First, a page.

FAQ About the Jesuit Tradition
The Jesuits are members of the Society of Jesus, a Roman Catholic religious order founded in 1540 by St. Ignatius of Loyola.
Early on, the Jesuits became known for education as they traveled throughout Europe
doing missionary work and starting schools and seminaries. Less than two decades after
they were founded, Jesuits had established 74 colleges on three continents.
Today, there are close to 200 Jesuit institutions of higher learning around the world, including Saint Louis University. The Society of Jesus is the largest male religious order in the Catholic Church, with almost 17,000 priests and brothers worldwide. They are teachers as well as pastors, lawyers and more. In fact, Pope Francis is a Jesuit priest.
Nearly 30 Jesuit priests and brothers live, teach and minister at Saint Louis University. In addition, Bellarmine House of Studies, one of only three houses of Jesuit First Studies in the country, is an on-campus residential community for 25 scholastics in training. Jesuit Hall is home to priests who work on campus, as well as some who have retired from teaching or ministry.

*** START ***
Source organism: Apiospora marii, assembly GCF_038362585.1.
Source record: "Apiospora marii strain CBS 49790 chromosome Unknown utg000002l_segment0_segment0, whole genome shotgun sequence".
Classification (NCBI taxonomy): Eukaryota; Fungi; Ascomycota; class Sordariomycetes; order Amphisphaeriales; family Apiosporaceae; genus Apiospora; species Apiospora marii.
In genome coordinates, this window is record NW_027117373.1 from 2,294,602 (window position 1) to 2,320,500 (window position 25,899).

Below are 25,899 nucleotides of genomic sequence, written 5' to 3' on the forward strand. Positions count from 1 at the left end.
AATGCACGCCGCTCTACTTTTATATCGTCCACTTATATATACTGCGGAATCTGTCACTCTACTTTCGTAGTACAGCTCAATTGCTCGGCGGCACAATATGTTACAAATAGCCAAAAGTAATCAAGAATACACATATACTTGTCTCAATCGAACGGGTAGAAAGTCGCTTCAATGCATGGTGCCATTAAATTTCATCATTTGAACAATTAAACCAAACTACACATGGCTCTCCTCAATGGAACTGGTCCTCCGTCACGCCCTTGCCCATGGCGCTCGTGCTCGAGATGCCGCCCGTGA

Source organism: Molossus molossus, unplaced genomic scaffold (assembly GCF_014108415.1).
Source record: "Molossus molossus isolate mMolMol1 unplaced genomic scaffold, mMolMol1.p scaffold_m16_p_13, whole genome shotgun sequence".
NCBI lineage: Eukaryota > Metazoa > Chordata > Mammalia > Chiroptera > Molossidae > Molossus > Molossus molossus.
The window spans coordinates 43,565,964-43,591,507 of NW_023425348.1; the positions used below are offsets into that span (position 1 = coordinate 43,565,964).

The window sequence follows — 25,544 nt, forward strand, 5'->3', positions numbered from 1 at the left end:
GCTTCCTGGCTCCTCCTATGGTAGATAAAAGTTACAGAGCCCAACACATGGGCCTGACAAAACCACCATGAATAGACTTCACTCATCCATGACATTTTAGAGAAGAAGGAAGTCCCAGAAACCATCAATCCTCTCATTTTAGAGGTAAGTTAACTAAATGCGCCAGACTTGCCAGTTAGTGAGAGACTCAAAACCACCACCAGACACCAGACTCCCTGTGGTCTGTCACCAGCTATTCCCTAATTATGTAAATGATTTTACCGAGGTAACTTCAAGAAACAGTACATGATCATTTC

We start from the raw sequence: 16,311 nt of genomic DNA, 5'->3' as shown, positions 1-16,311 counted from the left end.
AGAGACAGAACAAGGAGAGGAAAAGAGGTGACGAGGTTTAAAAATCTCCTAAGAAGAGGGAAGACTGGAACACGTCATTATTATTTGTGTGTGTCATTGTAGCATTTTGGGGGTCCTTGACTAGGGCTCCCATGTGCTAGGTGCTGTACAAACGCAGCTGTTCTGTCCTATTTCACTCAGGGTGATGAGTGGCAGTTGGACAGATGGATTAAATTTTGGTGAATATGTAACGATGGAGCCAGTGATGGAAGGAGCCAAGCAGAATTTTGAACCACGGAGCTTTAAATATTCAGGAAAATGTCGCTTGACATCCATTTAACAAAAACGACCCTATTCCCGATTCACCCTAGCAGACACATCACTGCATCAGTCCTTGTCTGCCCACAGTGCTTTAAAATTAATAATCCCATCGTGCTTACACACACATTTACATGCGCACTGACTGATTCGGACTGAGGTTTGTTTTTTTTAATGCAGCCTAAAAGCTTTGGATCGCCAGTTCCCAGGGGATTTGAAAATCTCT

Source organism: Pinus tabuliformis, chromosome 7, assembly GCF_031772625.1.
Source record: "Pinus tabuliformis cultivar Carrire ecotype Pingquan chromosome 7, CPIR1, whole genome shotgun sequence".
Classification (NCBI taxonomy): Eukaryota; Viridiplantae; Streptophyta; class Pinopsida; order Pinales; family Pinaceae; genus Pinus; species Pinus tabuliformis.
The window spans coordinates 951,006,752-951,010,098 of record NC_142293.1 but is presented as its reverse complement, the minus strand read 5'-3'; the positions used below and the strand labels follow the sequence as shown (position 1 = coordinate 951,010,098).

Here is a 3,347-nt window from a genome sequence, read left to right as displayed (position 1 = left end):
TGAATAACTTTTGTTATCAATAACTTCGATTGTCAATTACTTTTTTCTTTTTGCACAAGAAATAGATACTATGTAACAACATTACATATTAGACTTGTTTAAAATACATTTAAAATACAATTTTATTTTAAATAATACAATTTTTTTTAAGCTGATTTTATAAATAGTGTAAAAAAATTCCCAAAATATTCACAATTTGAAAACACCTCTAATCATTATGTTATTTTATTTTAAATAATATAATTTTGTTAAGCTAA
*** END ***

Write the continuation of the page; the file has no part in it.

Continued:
Jesuit education entails caring for the whole person — mind, body and spirit — and encouraging students to become well-rounded people who contribute to the greater good.
Inspired by the Jesuit practice of “finding God in all things,” students take a broad range of study, which is grounded in the theological and philosophical foundations of the Catholic intellectual tradition.
Then there’s the idea of “the magis” (more), which leads to excellence in all pursuits. This ties into the Jesuit legacy of academic rigor, which requires students to go deeper, think critically and solve problems creatively for the glory of God and the service of humanity.
Finally, Jesuit education prepares students to become “men and women for and with others,” to make the world a better place by seeking justice and serving the most vulnerable among us.